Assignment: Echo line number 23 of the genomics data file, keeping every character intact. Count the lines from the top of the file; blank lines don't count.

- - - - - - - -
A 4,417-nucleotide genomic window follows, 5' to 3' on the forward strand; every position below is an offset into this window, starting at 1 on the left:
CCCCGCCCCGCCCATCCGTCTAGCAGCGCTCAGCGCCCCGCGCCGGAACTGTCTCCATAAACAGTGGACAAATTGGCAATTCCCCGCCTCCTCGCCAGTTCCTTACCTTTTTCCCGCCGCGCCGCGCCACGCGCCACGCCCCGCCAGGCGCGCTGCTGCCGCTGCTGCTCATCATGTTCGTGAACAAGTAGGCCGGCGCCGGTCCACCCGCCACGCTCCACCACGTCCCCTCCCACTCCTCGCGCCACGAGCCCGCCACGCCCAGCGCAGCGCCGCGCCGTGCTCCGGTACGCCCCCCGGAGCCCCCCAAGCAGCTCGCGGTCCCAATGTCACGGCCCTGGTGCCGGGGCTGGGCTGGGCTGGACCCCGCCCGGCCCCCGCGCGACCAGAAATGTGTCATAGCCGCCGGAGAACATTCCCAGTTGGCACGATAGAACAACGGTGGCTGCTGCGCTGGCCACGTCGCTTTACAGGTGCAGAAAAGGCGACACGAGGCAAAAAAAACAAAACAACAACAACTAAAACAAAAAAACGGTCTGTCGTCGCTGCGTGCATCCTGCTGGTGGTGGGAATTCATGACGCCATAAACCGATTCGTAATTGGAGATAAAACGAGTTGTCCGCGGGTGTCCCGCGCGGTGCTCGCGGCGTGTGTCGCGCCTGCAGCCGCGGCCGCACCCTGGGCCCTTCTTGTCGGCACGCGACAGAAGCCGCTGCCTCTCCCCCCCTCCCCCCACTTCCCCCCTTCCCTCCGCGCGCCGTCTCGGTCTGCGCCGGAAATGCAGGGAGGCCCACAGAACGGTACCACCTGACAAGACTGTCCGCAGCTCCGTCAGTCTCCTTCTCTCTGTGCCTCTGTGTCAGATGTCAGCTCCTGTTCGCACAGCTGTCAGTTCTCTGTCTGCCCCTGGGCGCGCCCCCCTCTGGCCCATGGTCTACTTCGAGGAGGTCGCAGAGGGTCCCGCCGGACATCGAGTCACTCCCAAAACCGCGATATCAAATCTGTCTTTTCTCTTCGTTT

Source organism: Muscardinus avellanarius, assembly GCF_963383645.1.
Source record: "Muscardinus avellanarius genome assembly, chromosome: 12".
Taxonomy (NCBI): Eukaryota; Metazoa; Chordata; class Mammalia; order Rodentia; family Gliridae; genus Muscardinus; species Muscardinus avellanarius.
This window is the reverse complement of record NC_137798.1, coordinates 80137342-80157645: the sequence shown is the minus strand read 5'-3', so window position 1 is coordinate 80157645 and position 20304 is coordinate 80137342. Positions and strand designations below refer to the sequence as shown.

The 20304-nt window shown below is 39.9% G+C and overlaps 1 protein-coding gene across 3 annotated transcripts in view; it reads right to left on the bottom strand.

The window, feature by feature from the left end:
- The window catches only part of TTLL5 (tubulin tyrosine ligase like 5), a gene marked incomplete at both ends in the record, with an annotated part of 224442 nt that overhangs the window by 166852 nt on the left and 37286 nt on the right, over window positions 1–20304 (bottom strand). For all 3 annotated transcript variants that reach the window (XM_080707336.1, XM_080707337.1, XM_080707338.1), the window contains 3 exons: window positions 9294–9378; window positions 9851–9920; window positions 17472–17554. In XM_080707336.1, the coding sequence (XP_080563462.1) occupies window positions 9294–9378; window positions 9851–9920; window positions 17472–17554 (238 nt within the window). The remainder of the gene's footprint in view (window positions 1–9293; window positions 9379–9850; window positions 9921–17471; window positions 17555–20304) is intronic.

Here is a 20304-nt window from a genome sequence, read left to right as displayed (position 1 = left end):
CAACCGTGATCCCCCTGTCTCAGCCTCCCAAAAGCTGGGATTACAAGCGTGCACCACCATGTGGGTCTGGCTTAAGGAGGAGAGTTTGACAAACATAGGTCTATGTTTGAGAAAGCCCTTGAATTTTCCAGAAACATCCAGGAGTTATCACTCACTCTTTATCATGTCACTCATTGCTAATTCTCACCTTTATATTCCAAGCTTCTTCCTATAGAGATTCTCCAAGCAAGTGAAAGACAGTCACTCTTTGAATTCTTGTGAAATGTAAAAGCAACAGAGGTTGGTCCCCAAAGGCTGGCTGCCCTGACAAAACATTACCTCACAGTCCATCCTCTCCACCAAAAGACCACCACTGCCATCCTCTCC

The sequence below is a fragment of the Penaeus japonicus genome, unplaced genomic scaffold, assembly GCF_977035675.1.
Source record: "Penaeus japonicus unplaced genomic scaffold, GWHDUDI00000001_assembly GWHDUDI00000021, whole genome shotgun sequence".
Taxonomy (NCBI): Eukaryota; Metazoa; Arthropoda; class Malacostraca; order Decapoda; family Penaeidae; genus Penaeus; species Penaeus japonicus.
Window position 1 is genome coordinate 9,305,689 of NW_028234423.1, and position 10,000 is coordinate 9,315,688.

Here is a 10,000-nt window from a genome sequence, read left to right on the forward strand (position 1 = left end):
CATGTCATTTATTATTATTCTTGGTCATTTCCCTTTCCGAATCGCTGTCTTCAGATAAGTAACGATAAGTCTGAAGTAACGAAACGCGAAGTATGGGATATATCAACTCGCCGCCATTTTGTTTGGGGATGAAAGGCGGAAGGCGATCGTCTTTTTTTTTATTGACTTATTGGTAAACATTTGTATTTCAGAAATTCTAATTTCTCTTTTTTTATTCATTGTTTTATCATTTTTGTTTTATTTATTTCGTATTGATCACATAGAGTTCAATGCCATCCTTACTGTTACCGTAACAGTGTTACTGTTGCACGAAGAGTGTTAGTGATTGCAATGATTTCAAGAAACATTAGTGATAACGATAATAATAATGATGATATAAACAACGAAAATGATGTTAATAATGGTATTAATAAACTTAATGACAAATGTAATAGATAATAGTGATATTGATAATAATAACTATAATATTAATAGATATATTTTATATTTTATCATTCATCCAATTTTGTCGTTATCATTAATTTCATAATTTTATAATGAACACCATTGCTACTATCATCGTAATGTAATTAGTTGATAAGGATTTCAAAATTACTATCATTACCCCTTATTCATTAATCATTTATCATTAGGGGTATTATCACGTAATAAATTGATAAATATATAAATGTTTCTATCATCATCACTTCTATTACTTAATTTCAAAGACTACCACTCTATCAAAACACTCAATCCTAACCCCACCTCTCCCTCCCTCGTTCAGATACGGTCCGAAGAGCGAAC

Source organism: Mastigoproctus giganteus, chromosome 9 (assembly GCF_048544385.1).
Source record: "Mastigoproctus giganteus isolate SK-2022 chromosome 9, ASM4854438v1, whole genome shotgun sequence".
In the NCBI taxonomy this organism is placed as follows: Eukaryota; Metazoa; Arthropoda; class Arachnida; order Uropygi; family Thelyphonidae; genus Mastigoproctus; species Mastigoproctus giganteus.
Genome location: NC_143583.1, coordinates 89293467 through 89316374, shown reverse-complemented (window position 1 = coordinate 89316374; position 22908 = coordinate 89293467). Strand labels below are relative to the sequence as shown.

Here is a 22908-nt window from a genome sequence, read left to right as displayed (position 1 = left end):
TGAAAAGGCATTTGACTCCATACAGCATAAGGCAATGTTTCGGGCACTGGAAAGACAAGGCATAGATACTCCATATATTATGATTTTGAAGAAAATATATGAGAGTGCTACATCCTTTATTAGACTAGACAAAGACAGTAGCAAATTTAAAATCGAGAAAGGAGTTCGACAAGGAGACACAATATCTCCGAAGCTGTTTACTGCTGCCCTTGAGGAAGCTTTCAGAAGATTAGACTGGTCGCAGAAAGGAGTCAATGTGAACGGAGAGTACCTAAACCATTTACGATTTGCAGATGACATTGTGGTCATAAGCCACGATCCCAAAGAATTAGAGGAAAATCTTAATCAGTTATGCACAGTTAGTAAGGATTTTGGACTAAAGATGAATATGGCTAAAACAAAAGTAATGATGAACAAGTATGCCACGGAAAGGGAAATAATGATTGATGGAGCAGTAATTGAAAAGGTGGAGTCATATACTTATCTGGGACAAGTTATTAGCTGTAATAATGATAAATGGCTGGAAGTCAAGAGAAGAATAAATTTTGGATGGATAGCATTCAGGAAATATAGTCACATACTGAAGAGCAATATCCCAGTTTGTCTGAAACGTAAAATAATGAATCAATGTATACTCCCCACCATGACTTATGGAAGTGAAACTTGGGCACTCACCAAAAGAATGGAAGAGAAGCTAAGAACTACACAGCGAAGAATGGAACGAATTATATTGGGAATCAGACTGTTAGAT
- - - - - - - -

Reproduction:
TGAAAAGGCATTTGACTCCATACAGCATAAGGCAATGTTTCGGGCACTGGAAAGACAAGGCATAGATACTCCATATATTATGATTTTGAAGAAAATATATGAGAGTGCTACATCCTTTATTAGACTAGACAAAGACAGTAGCAAATTTAAAATCGAGAAAGGAGTTCGACAAGGAGACACAATATCTCCGAAGCTGTTTACTGCTGCCCTTGAGGAAGCTTTCAGAAGATTAGACTGGTCGCAGAAAGGAGTCAATGTGAACGGAGAGTACCTAAACCATTTACGATTTGCAGATGACATTGTGGTCATAAGCCACGATCCCAAAGAATTAGAGGAAAATCTTAATCAGTTATGCACAGTTAGTAAGGATTTTGGACTAAAGATGAATATGGCTAAAACAAAAGTAATGATGAACAAGTATGCCACGGAAAGGGAAATAATGATTGATGGAGCAGTAATTGAAAAGGTGGAGTCATATACTTATCTGGGACAAGTTATTAGCTGTAATAATGATAAATGGCTGGAAGTCAAGAGAAGAATAAATTTTGGATGGATAGCATTCAGGAAATATAGTCACATACTGAAGAGCAATATCCCAGTTTGTCTGAAACGTAAAATAATGAATCAATGTATACTCCCCACCATGACTTATGGAAGTGAAACTTGGGCACTCACCAAAAGAATGGAAGAGAAGCTAAGAACTACACAGCGAAGAATGGAACGAATTATATTGGGAATCAGACTGTTAGAT